Non­fic­tion

The His­to­ry of the Holo­caust in Romania

Jean Ancel; Yaf­fah Mur­ciano, trans.; Leon Volovi­ci, ed.
  • Review
By – May 8, 2012

Jean Ancel has pro­duced an ency­clo­pe­dic his­to­ry of the Holo­caust in Roma­nia, a prod­uct of six­teen years of work (he died in 2008, before com­ple­tion) that will sure­ly inspire oth­er mono­graphs on spe­cif­ic aspects of that trag­ic his­to­ry. Although Roma­nia before the war had the sec­ond largest Jew­ish com­mu­ni­ty in Europe after Poland, it has been sig­nif­i­cant­ly under-stud­ied. The same can be said for the his­to­ry of Roman­ian Jew­ry, from the estab­lish­ment of the state in 1878 until the Shoah. Ancel does much to cor­rect these defi­cien­cies in the scholarship.

In most East­ern Euro­pean coun­tries, his­tor­i­cal anti-Semi­tism oper­at­ed along­side Nazi ide­ol­o­gy and geno­ci­dal poli­cies. In Roma­nia, how­ev­er, it was the régime that was large­ly respon­si­ble for mur­der­ing their Jew­ish com­mu­ni­ty, at its own ini­tia­tive and under its own free will. Vir­tu­al­ly every sec­tor of Roman­ian soci­ety — gov­ern­ment min­istries, the judi­cia­ry, the var­i­ous secu­ri­ty ser­vices the army, gen­darmerie, and police), the civ­il admin­is­tra­tion, the nation­al bank, local author­i­ties — par­tic­i­pat­ed in this crime. Germany’s involve­ment was secondary.

Because the Holo­caust in Roma­nia was local­ly ini­ti­at­ed and imple­ment­ed, it was not as effi­cient as in the Nazi con­trolled areas of East­ern Europe (Poland, Belarus, and the Ukraine, for exam­ple), and was also more bru­tal, prim­i­tive, and exces­sive. Ancel pro­vides hor­rif­ic descrip­tions of this bru­tal­i­ty. He also doc­u­ments how Roma­nia drew dis­tinc­tions between the Jews of the Regat, the core Roman­ian prin­ci­pal­i­ty, and those liv­ing in dis­tricts annexed to Roma­nia after World War I and after the Sovi­et inva­sion in June 1941. The Jews of the Regat cer­tain­ly suf­fered pogroms and abuse, but on the whole they sur­vived the Shoah. The Jews in the annexed areas, in con­trast, were dec­i­mat­ed, suf­fer­ing one of the low­est sur­vival rates in Europe.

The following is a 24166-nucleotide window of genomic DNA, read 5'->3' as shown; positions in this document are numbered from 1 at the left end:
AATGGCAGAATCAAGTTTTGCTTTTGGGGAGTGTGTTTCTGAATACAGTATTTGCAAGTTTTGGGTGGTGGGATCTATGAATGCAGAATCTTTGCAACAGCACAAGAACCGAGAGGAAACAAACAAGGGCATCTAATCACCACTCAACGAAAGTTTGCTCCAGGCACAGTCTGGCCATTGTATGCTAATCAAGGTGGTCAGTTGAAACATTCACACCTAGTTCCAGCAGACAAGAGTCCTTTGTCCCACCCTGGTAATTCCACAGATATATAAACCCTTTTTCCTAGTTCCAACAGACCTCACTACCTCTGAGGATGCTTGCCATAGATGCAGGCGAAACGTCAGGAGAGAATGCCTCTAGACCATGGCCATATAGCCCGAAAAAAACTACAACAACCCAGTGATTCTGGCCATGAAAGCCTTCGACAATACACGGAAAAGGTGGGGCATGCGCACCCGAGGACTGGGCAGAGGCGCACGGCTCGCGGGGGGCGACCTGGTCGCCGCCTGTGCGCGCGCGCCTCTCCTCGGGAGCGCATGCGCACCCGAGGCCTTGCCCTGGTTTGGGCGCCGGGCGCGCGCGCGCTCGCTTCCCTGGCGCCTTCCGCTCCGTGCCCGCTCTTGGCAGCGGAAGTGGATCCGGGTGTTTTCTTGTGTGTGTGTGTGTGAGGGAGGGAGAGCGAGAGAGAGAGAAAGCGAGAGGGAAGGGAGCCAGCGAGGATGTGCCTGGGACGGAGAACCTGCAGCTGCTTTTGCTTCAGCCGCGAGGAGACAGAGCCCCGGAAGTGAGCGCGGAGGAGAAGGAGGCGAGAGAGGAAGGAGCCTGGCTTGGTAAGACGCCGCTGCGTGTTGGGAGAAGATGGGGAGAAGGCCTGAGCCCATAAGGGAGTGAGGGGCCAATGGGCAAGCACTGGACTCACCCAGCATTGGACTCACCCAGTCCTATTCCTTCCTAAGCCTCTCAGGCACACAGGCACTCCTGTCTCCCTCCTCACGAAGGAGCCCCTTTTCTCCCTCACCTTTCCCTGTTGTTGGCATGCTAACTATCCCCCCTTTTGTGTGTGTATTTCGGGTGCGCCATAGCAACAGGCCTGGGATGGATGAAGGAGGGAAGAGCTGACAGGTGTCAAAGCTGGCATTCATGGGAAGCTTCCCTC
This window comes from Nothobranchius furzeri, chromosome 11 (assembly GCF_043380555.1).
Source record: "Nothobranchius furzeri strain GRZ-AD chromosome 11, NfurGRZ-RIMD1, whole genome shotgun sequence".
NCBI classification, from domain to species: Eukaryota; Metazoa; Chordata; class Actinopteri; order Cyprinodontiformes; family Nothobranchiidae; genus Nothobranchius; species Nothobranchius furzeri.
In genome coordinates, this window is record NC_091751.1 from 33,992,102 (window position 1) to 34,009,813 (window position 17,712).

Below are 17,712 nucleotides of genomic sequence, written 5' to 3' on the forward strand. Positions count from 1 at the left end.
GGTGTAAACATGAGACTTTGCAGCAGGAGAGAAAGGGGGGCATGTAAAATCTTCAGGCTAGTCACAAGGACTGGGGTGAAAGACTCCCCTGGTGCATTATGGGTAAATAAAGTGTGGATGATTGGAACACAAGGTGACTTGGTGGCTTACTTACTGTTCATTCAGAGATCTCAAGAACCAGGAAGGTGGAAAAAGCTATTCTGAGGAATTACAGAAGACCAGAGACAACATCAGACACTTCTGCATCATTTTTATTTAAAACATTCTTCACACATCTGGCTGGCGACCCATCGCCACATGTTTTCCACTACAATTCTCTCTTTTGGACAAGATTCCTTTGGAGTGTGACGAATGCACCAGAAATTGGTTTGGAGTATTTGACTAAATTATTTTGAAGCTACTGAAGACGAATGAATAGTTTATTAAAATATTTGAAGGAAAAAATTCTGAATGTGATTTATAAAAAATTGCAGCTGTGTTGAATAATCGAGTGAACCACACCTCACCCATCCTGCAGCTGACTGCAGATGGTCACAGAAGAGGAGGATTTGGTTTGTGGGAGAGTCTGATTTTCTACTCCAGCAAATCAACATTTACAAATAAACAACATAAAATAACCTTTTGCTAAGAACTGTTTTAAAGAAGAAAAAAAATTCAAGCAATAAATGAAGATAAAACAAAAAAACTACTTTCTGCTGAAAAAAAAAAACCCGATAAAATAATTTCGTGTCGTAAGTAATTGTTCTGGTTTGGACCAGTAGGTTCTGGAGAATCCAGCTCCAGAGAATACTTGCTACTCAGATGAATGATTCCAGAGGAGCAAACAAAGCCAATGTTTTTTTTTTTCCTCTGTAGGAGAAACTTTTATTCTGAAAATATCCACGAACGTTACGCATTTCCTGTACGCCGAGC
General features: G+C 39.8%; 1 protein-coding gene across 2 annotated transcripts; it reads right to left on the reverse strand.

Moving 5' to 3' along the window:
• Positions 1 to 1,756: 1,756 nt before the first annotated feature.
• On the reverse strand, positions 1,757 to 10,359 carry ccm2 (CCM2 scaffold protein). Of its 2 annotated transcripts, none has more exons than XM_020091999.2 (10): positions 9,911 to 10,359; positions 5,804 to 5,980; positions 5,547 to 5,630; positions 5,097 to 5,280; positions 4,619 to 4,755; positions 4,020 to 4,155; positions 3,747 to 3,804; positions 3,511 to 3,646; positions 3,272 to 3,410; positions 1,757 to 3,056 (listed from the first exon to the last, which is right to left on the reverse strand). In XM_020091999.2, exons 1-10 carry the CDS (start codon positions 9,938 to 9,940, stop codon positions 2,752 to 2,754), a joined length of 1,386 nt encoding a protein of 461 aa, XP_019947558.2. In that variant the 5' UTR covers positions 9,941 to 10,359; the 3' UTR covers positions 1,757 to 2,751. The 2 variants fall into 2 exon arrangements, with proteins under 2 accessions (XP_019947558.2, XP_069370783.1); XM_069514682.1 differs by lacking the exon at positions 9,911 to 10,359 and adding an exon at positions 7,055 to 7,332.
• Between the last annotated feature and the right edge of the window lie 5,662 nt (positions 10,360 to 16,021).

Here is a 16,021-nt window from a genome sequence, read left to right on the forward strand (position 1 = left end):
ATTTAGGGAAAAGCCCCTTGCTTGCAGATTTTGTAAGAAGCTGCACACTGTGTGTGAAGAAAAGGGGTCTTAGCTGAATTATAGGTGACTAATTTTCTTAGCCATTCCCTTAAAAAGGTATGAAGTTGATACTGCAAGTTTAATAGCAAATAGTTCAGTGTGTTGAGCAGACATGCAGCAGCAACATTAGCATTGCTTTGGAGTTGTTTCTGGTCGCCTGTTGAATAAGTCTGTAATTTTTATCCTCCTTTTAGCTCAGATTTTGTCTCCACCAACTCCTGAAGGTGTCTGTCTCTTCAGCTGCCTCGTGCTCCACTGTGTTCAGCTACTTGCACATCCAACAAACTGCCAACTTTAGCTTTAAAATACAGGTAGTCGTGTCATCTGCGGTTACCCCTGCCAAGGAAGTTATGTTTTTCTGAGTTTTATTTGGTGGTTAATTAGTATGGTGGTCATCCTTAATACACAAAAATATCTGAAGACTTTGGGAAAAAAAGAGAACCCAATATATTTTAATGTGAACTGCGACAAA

A dif­fi­cult book to read, both because of the sub­ject mat­ter and because of Ancel’s almost reli­gious com­mit­ment not to leave out any per­son, place, or orga­ni­za­tion con­nect­ed to the anni­hi­la­tion of Jews in Roma­nia and Transnis­tria, this mon­u­men­tal work is a schol­ar­ly wit­ness­ing to be admired. It may even prove to be definitive.

Michael N. Dobkows­ki is a pro­fes­sor of reli­gious stud­ies at Hobart and William Smith Col­leges. He is co-edi­tor of Geno­cide and the Mod­ern Age and On the Edge of Scarci­ty (Syra­cuse Uni­ver­si­ty Press); author of The Tar­nished Dream: The Basis of Amer­i­can Anti-Semi­tism; and co-author of The Nuclear Predicament.

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